In a nutshell, family firms usually show a lower level of professionalization and managerialization (Stewart, Hitt, 2012) in comparison with non-family ones, and this fact can easily undermine project and knowledge management practices. From this point of view, family businesses represent an entirely unique arena. For instance, regarding the knowledge sharing practices, project team and, more in general, [small] family firms seem to be in a favourable position, due to their (small) size and strong everyday relationships among family members (Bjuggren et al. 2001; Kogut & Zander, 1992), therefore knowledge transfer is favoured in these firms (Sirmon & Hitt, 2003). Moreover, several factors such as commitment, confidence, trust, reputation, and strong sense of identity can play a role in making knowledge sharing easier during business succession between involved generations (Cabrera-Su疵ez et al., 2001; Sirmon & Hitt, 2003; Zahra et al., 2007).

Key Terms in this Chapter

Circumplex Model: The Olson Circumplex Model ( Olson, 2000 ) conceptualises flexibility, cohesion and communication skills as three central variables that define family interactions. Based on a conceptual clustering of many concepts designed to describe family and couple dynamics, the model “is specifically designed for clinical assessment, treatment planning and research on outcome effectiveness of marital and family therapy” ( Olson, 2000 , p. 144).

Dysfunctional Behaviour: The term dysfunctional is defined as “abnormal or impaired functioning” on the part of an individual person, between people in any sort of relationship, or amongst members of a family. Poor functioning refers to both behaviour and relationships that aren't working and have one or more negative, unhealthy aspects to them, such as poor communication or frequent conflict. This is a term used often by mental health professionals for interactions between people and is often used to describe any relationship in which there are significant problems or struggles.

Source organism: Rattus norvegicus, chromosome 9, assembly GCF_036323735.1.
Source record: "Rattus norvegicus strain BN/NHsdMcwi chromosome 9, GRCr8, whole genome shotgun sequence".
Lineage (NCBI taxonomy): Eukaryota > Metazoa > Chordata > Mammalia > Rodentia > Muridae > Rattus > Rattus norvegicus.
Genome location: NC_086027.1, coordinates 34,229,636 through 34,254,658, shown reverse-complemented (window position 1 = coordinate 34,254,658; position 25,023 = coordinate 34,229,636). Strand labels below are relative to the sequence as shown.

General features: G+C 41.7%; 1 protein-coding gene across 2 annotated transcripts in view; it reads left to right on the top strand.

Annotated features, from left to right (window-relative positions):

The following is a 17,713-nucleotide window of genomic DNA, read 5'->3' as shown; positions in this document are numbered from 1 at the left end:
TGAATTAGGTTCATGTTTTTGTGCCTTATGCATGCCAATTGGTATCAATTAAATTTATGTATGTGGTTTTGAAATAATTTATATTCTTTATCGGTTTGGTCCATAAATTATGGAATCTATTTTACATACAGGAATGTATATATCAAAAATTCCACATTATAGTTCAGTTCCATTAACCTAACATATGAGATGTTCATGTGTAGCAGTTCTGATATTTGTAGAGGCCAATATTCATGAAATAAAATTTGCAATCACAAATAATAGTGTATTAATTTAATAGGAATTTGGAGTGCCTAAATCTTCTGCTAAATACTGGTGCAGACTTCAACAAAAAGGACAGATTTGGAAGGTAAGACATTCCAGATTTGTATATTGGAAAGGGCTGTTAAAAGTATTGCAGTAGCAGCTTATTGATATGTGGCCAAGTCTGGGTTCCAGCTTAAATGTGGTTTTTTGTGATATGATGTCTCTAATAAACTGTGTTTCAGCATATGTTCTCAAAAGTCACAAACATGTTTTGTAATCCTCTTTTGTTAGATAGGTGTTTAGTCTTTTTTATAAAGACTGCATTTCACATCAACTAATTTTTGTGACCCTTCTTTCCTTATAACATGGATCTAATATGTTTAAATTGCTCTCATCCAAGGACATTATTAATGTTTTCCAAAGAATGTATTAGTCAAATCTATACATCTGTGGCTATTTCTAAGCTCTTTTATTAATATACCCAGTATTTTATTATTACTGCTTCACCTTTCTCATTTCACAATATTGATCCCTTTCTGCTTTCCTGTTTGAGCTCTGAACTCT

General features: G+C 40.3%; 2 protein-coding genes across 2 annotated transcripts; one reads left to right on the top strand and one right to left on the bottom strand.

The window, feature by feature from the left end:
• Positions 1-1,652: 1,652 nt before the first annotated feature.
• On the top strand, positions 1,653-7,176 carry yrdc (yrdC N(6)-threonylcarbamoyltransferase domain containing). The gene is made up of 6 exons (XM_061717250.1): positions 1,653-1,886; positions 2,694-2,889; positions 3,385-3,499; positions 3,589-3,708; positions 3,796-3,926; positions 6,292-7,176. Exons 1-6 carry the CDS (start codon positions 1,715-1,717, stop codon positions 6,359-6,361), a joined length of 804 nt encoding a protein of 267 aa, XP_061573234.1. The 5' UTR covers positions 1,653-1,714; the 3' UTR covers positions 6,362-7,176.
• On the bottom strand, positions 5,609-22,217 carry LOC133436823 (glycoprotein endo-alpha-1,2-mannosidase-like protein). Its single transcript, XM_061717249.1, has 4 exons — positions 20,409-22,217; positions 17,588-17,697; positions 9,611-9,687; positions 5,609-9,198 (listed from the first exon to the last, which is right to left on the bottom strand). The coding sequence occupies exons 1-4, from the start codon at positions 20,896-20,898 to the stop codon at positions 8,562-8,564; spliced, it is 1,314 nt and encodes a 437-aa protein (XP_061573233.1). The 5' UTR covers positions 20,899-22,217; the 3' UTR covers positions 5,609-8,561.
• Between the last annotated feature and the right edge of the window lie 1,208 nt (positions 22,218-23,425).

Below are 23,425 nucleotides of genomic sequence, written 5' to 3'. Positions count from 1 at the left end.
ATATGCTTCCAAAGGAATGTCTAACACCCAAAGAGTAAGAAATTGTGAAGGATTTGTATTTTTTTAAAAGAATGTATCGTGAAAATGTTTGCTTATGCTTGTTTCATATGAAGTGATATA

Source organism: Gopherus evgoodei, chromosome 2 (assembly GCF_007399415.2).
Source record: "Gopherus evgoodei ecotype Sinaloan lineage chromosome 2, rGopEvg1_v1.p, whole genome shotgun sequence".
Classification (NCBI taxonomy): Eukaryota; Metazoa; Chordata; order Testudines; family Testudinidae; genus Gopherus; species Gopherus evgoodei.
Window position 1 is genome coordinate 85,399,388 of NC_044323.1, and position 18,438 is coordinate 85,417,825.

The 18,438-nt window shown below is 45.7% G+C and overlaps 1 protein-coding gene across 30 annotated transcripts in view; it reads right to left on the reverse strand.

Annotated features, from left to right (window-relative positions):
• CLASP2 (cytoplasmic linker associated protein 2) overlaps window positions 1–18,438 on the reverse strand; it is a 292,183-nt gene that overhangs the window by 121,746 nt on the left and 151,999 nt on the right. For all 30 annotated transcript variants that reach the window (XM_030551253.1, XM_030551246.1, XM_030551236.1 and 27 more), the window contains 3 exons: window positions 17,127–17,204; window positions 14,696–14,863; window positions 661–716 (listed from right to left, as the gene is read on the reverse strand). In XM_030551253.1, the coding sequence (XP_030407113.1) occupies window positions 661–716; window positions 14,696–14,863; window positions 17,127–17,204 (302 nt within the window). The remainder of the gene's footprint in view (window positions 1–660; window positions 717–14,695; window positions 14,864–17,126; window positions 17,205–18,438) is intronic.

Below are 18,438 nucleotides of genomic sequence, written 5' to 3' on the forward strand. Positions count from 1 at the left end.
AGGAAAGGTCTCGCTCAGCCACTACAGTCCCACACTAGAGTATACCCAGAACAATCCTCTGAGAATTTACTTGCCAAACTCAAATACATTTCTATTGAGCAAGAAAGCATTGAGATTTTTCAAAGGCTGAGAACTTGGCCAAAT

Organizational-Identity: Albert and Whetten (1985) argue that organizational identity is (a) what is taken by employees to be the central attributes of the organization; (b) what makes the organization distinctive and, therefore, unique from other organizations in the eyes of the employees; and (c) what is perceived by employees to be enduring or continuing, regardless of objective changes in the organizational environments. The three characteristics described above suggest that organizations with a strong identity have central attributes, are distinctive from other organizations and remain the same for longer periods.

Socio-Emotional Wealth: Conceptualized in broad terms to capture the stock-of-affect-related-value-that a family derives from its controlling position in a particular firm.

Multilevel Analysis: The fundamental premise of this paradigm comes from the theory of organizational systems and resides in the fact that organizations are complex and dynamic systems with multiple levels. Thus, in any organizational system we find multiple levels such as industry, organization, group, individual etc.; with lower levels nested and integrated within the upper ones.

Family Business: This chapter follows Chua et al. (1999 , p. 25), by defining a family business as: “a business governed and/or managed with the intention to shape and pursue the vision of the business held by a dominant coalition controlled by members of the same family or a small number of families in a manner that is potentially sustainable across generations of the family or families”.